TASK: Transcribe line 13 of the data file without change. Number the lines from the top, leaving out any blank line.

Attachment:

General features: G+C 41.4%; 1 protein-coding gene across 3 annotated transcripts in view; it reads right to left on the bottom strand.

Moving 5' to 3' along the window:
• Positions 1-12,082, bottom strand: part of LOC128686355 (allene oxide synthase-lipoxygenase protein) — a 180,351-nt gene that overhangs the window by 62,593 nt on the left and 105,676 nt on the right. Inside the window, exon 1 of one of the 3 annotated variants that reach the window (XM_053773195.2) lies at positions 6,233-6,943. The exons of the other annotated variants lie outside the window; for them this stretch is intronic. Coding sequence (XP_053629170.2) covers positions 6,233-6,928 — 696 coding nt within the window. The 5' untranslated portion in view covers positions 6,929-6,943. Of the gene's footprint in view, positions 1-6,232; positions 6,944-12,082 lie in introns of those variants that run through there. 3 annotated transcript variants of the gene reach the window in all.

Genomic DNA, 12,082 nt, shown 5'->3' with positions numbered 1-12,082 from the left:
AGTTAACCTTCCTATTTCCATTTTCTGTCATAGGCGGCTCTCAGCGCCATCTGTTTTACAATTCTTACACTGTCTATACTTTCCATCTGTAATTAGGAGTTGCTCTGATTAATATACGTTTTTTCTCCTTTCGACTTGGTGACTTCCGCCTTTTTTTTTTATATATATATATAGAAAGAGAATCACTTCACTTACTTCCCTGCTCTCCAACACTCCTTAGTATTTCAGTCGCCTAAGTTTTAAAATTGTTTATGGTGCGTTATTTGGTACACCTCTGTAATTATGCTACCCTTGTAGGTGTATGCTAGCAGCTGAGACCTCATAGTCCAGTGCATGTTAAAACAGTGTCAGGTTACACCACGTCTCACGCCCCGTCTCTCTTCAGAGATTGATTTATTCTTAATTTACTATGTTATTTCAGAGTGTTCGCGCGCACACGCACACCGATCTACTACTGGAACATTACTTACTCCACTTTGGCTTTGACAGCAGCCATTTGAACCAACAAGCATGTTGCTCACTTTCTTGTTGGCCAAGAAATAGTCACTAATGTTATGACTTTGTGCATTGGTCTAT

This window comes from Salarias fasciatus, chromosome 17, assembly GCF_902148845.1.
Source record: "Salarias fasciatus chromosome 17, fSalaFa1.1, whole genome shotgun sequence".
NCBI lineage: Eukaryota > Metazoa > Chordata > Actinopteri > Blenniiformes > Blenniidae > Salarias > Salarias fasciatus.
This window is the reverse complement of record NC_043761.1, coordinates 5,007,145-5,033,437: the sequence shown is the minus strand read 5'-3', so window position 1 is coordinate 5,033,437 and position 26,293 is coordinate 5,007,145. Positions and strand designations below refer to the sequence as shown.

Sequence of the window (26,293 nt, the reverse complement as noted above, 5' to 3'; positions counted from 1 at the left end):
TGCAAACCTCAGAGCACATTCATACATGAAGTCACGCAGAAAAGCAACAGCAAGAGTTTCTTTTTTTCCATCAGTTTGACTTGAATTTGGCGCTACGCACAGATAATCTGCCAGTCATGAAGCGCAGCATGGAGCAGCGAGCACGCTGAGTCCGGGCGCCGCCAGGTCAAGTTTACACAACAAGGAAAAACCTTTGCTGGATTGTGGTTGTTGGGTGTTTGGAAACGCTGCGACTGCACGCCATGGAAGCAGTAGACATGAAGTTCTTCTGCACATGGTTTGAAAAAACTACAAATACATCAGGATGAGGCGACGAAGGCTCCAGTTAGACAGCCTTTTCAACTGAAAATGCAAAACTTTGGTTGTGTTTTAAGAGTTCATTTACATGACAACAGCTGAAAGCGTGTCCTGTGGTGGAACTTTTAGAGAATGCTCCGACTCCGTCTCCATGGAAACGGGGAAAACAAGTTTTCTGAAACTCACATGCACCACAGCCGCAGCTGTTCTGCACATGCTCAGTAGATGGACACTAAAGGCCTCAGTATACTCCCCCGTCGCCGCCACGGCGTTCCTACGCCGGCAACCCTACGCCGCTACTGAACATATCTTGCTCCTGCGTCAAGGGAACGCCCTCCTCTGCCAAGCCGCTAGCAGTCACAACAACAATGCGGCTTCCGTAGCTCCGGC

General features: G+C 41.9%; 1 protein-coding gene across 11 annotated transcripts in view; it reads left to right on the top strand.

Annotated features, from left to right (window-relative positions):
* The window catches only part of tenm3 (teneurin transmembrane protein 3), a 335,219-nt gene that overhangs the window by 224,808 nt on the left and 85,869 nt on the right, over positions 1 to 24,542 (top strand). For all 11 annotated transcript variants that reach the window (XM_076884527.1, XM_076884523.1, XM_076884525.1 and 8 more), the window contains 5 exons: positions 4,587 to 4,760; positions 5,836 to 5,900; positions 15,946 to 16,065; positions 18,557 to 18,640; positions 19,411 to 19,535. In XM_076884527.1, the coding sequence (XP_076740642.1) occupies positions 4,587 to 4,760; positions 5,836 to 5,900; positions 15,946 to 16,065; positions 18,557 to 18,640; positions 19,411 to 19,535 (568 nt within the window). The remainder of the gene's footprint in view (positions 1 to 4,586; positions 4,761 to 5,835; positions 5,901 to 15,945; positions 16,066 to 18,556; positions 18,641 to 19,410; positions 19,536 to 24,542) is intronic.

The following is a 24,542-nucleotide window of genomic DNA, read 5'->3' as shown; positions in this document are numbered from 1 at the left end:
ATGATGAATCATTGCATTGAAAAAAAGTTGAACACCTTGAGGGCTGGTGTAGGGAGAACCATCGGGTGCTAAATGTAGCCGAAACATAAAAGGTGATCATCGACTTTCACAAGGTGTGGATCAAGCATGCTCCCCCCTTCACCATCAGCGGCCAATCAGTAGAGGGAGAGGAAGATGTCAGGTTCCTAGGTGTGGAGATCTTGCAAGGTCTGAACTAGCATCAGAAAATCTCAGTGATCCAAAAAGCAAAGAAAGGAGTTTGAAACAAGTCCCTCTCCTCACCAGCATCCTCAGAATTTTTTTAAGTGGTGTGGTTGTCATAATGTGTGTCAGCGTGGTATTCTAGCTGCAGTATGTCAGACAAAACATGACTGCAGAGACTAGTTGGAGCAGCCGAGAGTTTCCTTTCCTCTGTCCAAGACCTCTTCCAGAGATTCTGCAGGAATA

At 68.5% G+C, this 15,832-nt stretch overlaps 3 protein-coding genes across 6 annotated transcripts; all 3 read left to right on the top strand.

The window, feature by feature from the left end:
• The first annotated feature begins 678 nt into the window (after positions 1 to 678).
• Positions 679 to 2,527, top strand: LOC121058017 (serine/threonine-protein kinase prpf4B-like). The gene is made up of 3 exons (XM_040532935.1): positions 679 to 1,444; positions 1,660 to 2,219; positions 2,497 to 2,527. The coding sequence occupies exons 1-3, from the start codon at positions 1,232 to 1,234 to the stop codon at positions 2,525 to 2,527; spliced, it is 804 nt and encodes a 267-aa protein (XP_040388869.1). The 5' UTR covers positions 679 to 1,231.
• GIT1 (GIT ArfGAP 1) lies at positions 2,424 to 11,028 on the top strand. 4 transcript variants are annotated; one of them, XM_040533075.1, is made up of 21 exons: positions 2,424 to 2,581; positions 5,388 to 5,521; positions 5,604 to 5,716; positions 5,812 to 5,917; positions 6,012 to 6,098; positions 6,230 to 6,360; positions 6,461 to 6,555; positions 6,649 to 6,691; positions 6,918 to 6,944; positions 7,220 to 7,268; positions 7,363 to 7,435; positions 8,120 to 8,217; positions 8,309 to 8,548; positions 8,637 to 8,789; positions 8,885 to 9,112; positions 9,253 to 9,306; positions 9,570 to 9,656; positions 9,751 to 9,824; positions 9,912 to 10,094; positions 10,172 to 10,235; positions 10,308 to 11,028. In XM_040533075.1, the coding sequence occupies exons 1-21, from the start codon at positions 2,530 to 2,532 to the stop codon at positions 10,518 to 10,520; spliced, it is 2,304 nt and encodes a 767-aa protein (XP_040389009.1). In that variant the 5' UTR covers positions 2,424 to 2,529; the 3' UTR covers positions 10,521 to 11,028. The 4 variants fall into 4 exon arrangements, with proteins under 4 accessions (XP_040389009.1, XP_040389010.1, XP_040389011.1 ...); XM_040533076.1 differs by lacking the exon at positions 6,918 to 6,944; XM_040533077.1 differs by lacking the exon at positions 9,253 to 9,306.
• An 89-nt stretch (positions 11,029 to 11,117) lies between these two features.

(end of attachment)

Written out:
Annotated features, from left to right (window-relative positions):